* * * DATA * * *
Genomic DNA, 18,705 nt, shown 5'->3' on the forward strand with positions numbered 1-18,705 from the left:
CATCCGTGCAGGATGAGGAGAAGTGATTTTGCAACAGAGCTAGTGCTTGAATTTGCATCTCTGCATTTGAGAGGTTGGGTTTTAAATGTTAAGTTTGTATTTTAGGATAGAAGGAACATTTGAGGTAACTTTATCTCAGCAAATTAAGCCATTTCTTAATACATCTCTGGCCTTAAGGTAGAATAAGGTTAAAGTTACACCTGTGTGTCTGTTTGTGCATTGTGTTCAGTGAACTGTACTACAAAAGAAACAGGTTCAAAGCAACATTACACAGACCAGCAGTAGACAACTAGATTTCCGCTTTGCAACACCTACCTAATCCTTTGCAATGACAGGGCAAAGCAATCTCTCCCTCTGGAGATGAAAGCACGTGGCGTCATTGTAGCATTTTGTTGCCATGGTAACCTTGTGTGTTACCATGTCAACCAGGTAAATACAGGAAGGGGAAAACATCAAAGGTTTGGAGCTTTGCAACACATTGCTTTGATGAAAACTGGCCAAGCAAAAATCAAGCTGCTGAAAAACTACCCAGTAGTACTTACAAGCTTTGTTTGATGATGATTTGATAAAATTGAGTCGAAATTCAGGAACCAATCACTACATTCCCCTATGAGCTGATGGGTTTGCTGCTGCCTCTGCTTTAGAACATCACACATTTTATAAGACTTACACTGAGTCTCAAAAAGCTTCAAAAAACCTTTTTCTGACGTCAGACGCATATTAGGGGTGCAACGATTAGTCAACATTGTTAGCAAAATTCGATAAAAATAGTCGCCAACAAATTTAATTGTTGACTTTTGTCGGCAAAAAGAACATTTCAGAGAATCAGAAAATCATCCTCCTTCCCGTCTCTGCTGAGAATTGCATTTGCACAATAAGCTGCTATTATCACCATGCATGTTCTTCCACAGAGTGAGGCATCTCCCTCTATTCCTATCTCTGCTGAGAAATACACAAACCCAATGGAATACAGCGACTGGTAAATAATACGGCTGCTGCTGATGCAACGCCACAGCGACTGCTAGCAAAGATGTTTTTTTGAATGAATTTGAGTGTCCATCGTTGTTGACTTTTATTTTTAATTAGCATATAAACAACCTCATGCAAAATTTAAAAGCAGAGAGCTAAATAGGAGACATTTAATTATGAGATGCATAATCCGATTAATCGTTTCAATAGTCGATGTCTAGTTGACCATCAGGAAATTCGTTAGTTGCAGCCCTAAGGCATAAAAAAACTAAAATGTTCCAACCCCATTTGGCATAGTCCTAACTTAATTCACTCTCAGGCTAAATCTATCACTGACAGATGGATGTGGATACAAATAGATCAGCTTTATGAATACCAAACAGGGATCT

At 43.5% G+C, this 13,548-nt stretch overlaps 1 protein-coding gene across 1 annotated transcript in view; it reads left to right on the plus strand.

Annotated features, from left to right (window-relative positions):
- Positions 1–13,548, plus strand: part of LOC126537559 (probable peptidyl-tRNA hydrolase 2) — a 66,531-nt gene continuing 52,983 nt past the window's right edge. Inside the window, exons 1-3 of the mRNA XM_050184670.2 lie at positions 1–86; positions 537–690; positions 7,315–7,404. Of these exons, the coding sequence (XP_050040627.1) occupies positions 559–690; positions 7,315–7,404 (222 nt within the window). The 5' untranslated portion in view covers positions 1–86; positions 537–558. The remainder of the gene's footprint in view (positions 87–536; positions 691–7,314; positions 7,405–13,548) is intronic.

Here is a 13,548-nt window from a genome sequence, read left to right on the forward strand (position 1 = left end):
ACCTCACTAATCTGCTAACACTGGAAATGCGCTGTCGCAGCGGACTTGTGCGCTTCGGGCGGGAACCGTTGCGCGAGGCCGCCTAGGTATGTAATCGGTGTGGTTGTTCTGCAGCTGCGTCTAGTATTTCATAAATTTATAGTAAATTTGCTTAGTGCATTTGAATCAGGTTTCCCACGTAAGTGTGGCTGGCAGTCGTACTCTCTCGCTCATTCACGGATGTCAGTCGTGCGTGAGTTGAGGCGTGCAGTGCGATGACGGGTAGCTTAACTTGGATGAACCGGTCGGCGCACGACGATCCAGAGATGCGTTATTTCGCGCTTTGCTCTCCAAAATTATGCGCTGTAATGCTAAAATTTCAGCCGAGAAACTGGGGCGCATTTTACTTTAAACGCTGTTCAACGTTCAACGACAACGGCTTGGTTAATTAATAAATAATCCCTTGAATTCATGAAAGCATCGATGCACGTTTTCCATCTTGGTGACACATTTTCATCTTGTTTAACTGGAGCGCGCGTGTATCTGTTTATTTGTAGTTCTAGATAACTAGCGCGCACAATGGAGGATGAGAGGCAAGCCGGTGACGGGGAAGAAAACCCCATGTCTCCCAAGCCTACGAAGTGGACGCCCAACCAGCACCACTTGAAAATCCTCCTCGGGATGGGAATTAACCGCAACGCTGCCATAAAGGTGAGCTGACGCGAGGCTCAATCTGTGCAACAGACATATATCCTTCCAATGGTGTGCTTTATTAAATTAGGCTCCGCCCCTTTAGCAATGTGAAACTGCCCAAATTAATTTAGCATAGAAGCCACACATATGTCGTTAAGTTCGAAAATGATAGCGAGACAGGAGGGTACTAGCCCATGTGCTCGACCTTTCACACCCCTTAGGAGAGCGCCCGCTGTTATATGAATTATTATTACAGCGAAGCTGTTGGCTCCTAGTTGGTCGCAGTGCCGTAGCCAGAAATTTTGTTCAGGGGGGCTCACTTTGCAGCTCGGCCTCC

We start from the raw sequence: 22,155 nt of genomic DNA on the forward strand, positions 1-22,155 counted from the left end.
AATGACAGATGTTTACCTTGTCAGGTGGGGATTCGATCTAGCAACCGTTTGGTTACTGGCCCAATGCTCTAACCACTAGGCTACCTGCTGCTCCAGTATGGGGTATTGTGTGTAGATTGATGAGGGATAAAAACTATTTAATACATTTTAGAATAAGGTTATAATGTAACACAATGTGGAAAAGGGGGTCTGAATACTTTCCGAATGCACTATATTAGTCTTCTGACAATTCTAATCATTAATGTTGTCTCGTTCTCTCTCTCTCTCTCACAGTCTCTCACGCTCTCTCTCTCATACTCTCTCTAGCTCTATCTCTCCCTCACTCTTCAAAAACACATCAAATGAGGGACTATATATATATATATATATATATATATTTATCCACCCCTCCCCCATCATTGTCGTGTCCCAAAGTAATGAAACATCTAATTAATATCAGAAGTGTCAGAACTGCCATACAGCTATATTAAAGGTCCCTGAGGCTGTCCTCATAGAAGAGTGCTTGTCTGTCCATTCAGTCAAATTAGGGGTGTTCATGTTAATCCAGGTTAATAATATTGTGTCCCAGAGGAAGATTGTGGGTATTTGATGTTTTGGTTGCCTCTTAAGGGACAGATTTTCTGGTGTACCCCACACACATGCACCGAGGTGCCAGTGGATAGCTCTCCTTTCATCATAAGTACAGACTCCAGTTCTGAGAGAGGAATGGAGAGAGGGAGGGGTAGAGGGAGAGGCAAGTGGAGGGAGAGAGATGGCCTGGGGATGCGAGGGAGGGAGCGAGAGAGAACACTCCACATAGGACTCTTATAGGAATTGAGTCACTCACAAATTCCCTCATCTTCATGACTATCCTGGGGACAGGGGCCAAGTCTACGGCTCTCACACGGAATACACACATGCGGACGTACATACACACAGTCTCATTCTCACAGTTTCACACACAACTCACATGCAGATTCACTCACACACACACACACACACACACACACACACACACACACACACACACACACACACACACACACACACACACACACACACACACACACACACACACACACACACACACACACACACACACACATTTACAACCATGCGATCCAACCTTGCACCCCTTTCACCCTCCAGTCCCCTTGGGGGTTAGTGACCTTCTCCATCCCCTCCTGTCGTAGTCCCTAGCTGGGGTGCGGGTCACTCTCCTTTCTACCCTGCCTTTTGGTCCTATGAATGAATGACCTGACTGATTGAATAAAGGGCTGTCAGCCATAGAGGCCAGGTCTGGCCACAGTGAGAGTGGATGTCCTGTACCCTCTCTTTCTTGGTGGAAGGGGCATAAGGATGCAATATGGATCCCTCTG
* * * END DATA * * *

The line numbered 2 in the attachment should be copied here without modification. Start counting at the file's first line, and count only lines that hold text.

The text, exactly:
CATCCGTGCAGGATGAGGAGAAGTGATTTTGCAACAGAGCTAGTGCTTGAATTTGCATCTCTGCATTTGAGAGGTTGGGTTTTAAATGTTAAGTTTGTATTTTAGGATAGAAGGAACATTTGAGGTAACTTTATCTCAGCAAATTAAGCCATTTCTTAATACATCTCTGGCCTTAAGGTAGAATAAGGTTAAAGTTACACCTGTGTGTCTGTTTGTGCATTGTGTTCAGTGAACTGTACTACAAAAGAAACAGGTTCAAAGCAACATTACACAGACCAGCAGTAGACAACTAGATTTCCGCTTTGCAACACCTACCTAATCCTTTGCAATGACAGGGCAAAGCAATCTCTCCCTCTGGAGATGAAAGCACGTGGCGTCATTGTAGCATTTTGTTGCCATGGTAACCTTGTGTGTTACCATGTCAACCAGGTAAATACAGGAAGGGGAAAACATCAAAGGTTTGGAGCTTTGCAACACATTGCTTTGATGAAAACTGGCCAAGCAAAAATCAAGCTGCTGAAAAACTACCCAGTAGTACTTACAAGCTTTGTTTGATGATGATTTGATAAAATTGAGTCGAAATTCAGGAACCAATCACTACATTCCCCTATGAGCTGATGGGTTTGCTGCTGCCTCTGCTTTAGAACATCACACATTTTATAAGACTTACACTGAGTCTCAAAAAGCTTCAAAAAACCTTTTTCTGACGTCAGACGCATATTAGGGGTGCAACGATTAGTCAACATTGTTAGCAAAATTCGATAAAAATAGTCGCCAACAAATTTAATTGTTGACTTTTGTCGGCAAAAAGAACATTTCAGAGAATCAGAAAATCATCCTCCTTCCCGTCTCTGCTGAGAATTGCATTTGCACAATAAGCTGCTATTATCACCATGCATGTTCTTCCACAGAGTGAGGCATCTCCCTCTATTCCTATCTCTGCTGAGAAATACACAAACCCAATGGAATACAGCGACTGGTAAATAATACGGCTGCTGCTGATGCAACGCCACAGCGACTGCTAGCAAAGATGTTTTTTTGAATGAATTTGAGTGTCCATCGTTGTTGACTTTTATTTTTAATTAGCATATAAACAACCTCATGCAAAATTTAAAAGCAGAGAGCTAAATAGGAGACATTTAATTATGAGATGCATAATCCGATTAATCGTTTCAATAGTCGATGTCTAGTTGACCATCAGGAAATTCGTTAGTTGCAGCCCTAAGGCATAAAAAAACTAAAATGTTCCAACCCCATTTGGCATAGTCCTAACTTAATTCACTCTCAGGCTAAATCTATCACTGACAGATGGATGTGGATACAAATAGATCAGCTTTATGAATACCAAACAGGGATCT